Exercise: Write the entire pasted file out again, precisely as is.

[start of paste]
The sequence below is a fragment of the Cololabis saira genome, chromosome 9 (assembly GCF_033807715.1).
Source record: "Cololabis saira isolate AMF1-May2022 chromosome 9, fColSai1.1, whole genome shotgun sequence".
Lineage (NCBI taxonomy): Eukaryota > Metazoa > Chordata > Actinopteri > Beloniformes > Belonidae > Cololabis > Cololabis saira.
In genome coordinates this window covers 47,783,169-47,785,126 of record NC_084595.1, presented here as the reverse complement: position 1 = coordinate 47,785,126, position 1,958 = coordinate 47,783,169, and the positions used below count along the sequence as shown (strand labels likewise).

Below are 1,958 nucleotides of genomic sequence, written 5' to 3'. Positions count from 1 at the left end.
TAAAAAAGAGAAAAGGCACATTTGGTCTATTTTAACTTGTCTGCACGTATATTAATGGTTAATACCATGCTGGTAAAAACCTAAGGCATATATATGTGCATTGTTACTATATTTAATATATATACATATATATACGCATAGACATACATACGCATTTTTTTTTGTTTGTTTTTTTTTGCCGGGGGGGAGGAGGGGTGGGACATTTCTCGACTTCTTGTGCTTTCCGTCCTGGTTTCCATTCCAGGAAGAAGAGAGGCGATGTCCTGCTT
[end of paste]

The sequence below is a fragment of the Cololabis saira genome, chromosome 9 (assembly GCF_033807715.1).
Source record: "Cololabis saira isolate AMF1-May2022 chromosome 9, fColSai1.1, whole genome shotgun sequence".
Lineage (NCBI taxonomy): Eukaryota > Metazoa > Chordata > Actinopteri > Beloniformes > Belonidae > Cololabis > Cololabis saira.
In genome coordinates this window covers 47,783,169-47,785,126 of record NC_084595.1, presented here as the reverse complement: position 1 = coordinate 47,785,126, position 1,958 = coordinate 47,783,169, and the positions used below count along the sequence as shown (strand labels likewise).

Below are 1,958 nucleotides of genomic sequence, written 5' to 3'. Positions count from 1 at the left end.
TAAAAAAGAGAAAAGGCACATTTGGTCTATTTTAACTTGTCTGCACGTATATTAATGGTTAATACCATGCTGGTAAAAACCTAAGGCATATATATGTGCATTGTTACTATATTTAATATATATACATATATATACGCATAGACATACATACGCATTTTTTTTTGTTTGTTTTTTTTTGCCGGGGGGGAGGAGGGGTGGGACATTTCTCGACTTCTTGTGCTTTCCGTCCTGGTTTCCATTCCAGGAAGAAGAGAGGCGATGTCCTGCTT